In his address to the Committee for Economic Development of Australia in March 2016, ACCC Chairman Rod Sims made it abundantly clear that cartel conduct was in the ACCC’s sights.
Ahead of our review of the ACCC’s priorities for 2017, let’s look at how 2016 shaped up on the cartels front.
The laundry detergent cartel
In late 2013, the ACCC launched proceedings against laundry detergent manufacturers Colgate-Palmolive, Unilever and Cussons alleging that in 2008 the parties colluded with Woolworths to:
- simultaneously switch supply of laundry detergents to ultra-concentrates and stop supplying standard concentrates to Woolworths;
- standardise the products offered, including package size and strength of concentrate offered; and
- sell the concentrates for the same ‘per wash’ price as standard detergents.
Ultra concentrates are cheaper to make, store and transport, which should have resulted in a lower cost per wash for the products. However, the parties agreed to not pass on savings to consumers. The arrangement included information sharing via phone calls between senior managers of Colgate and Unilever, via meetings between executives of the parties, some taking place at Woolworths’ offices in Sydney. Other meetings included site visits overseas to North America, where the transition to ultra-concentrates was further discussed and planned.
This is a substantial cartel case, involving four household name brands. So what’s the wash up?
Colgate-Palmolive: admitted to sharing sensitive market and pricing data with Unilever and was fined $18 million (plus paying $450,000 towards the ACCC’s costs) by the Federal Court. The penalty (based on 10% of Colgate’s turnover, the first time this calculation has been used) is the third largest for cartel conduct in Australian history. Paul Ansell, former Colgate sales director, admitted personal involvement and was by consent disqualified from managing corporations for seven years (plus paying $75,000 towards the ACCC’s costs).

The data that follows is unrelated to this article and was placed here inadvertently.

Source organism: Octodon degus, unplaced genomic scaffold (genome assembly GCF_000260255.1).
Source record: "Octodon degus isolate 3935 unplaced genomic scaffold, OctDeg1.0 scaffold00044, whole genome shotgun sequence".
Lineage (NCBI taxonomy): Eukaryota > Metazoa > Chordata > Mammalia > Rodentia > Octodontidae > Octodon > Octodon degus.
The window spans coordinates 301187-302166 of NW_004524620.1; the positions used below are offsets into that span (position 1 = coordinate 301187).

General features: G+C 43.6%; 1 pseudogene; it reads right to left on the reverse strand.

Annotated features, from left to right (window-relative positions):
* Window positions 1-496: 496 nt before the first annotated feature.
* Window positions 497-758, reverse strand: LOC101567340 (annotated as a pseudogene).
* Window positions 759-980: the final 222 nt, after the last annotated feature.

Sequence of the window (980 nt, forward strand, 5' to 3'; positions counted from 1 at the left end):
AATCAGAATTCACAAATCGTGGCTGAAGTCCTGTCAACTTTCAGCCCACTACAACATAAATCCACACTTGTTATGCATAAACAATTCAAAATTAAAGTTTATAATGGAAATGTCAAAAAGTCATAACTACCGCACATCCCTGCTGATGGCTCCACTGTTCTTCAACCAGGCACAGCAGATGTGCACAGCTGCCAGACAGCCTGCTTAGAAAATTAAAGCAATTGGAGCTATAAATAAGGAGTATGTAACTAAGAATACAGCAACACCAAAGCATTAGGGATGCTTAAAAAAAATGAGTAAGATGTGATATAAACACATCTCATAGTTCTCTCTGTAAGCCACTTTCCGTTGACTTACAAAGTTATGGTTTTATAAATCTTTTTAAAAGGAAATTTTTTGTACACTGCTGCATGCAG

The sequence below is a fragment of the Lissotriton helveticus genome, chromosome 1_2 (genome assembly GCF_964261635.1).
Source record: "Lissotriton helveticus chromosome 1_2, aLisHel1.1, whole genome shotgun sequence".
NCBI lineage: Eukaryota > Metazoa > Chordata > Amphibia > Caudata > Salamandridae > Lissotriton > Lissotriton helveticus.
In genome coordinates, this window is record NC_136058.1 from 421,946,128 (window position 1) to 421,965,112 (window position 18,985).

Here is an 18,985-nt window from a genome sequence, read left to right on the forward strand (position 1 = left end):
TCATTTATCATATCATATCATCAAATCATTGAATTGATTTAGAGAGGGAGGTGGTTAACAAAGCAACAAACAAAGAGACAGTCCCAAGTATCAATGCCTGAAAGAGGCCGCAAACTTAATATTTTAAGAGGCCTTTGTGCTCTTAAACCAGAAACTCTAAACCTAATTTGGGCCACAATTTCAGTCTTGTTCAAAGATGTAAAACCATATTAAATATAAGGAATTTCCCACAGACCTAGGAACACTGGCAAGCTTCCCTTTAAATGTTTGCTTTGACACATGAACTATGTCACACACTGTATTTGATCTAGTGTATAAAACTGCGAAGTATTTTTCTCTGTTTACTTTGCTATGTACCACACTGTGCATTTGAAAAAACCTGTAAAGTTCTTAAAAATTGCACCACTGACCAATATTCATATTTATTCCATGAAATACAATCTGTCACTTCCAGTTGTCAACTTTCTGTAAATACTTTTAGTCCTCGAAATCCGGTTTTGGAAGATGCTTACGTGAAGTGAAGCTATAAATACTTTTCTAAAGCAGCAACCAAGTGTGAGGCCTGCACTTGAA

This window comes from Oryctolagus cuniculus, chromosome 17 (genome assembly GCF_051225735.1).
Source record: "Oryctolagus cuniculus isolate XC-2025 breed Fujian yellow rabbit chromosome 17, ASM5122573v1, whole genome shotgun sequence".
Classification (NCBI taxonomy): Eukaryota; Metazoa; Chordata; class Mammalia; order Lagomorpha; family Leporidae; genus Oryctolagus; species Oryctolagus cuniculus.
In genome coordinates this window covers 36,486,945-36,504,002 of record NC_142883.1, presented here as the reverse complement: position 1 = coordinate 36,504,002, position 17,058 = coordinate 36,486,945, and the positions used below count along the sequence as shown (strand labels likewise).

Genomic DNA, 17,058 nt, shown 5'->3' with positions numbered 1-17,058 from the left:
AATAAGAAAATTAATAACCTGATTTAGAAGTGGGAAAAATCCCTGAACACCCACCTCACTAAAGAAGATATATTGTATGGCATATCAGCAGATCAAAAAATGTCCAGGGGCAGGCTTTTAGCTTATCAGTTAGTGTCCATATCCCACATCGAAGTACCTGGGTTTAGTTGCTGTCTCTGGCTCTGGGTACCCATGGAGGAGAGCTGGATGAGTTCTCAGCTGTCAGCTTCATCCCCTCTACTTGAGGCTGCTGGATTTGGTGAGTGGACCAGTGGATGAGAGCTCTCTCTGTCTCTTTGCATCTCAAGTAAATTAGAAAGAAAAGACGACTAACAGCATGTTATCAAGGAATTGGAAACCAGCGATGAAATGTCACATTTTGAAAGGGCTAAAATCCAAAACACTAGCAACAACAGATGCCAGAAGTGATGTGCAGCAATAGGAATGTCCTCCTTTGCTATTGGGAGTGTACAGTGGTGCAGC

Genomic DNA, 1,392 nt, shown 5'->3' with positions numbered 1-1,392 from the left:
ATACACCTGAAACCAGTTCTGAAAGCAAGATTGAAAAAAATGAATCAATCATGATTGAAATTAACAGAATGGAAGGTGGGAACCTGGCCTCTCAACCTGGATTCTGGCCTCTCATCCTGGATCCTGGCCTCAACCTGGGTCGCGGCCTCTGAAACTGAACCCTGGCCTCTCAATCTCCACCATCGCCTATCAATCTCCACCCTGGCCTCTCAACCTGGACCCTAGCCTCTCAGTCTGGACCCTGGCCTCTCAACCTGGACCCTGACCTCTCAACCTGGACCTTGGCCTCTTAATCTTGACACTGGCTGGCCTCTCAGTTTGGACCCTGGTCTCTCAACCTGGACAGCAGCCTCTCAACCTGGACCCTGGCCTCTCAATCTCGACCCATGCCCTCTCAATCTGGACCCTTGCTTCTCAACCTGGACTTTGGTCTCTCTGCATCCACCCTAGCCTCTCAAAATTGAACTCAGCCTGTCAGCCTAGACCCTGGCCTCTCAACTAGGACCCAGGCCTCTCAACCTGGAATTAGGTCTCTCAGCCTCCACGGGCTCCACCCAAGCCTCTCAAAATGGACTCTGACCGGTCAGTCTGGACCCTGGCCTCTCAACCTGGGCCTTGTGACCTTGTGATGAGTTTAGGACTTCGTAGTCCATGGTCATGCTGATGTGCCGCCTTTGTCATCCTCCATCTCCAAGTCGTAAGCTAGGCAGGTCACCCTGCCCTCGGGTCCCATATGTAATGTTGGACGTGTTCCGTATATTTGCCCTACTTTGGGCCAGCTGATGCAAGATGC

Woolworths: fined $9 million (plus paying $250,000 towards the ACCC’s costs) for being ‘knowingly concerned’ in the arrangement made between the laundry detergent manufacturers. ACCC Chairman, Mr Rod Simms, said that this penalty in itself is “the largest the ACCC has obtained against a party that was an accessory to competition law breaches by being knowingly concerned in anti‑competitive conduct”.
Cussons: while Colgate and Woolworths admitted liability, Cussons is not going down without a fight and its case is still before the court. We’ll let you know once the case has been determined.
Unilever: successfully obtained immunity from prosecution under the ACCC’s ‘whistle-blower’ policy by dobbing-in its counterparts.
The cable cartel
Slightly less glamorous, but no less serious, the ACCC issued proceedings alleging cartel conduct alleging that, in 2003, Italian, French, and Japanese manufacturers of high voltage land cables engaged in bid-rigging and price-fixing in relation to the Snowy Hydro project. The parties had an agreement about who would submit the lowest price to the Snowy Hydro tender, which was part of a broad agreement between the parties to allocate projects amongst themselves on a global basis (demonstrating the reach of our competition laws where there is an Australian connection).